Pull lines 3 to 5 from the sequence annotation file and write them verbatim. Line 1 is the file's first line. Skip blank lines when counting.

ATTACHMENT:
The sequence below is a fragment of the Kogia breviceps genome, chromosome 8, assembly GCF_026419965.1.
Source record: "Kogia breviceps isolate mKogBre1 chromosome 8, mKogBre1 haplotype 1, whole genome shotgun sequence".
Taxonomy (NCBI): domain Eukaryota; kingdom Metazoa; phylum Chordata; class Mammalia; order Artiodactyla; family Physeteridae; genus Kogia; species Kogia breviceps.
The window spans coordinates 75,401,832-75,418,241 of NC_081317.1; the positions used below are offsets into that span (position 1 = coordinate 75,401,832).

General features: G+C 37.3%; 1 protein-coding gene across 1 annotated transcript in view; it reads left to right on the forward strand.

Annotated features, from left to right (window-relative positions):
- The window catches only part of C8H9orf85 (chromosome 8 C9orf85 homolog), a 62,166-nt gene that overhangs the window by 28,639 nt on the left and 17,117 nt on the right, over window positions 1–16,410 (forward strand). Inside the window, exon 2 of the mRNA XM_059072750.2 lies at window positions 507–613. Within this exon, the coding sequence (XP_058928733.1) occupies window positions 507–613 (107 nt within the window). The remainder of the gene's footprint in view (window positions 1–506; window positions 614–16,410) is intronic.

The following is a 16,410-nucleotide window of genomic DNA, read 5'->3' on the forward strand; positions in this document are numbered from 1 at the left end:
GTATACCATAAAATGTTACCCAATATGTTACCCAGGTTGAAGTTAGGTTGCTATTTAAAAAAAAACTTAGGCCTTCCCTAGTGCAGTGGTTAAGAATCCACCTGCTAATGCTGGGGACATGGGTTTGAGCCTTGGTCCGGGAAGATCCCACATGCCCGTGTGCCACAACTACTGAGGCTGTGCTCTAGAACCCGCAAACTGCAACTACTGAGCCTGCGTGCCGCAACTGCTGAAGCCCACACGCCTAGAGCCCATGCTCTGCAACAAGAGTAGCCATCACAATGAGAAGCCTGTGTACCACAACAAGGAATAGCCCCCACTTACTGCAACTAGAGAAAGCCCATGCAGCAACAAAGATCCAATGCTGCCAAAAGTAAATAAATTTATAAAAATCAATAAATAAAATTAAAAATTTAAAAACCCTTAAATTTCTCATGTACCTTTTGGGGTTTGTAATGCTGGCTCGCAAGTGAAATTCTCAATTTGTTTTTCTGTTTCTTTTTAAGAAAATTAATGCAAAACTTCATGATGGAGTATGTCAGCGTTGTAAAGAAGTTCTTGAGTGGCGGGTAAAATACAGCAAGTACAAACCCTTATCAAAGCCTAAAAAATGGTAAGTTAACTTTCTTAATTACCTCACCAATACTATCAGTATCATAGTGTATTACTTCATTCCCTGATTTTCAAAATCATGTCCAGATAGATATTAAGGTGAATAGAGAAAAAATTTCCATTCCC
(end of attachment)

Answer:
Taxonomy (NCBI): domain Eukaryota; kingdom Metazoa; phylum Chordata; class Mammalia; order Artiodactyla; family Physeteridae; genus Kogia; species Kogia breviceps.
The window spans coordinates 75,401,832-75,418,241 of NC_081317.1; the positions used below are offsets into that span (position 1 = coordinate 75,401,832).

General features: G+C 37.3%; 1 protein-coding gene across 1 annotated transcript in view; it reads left to right on the forward strand.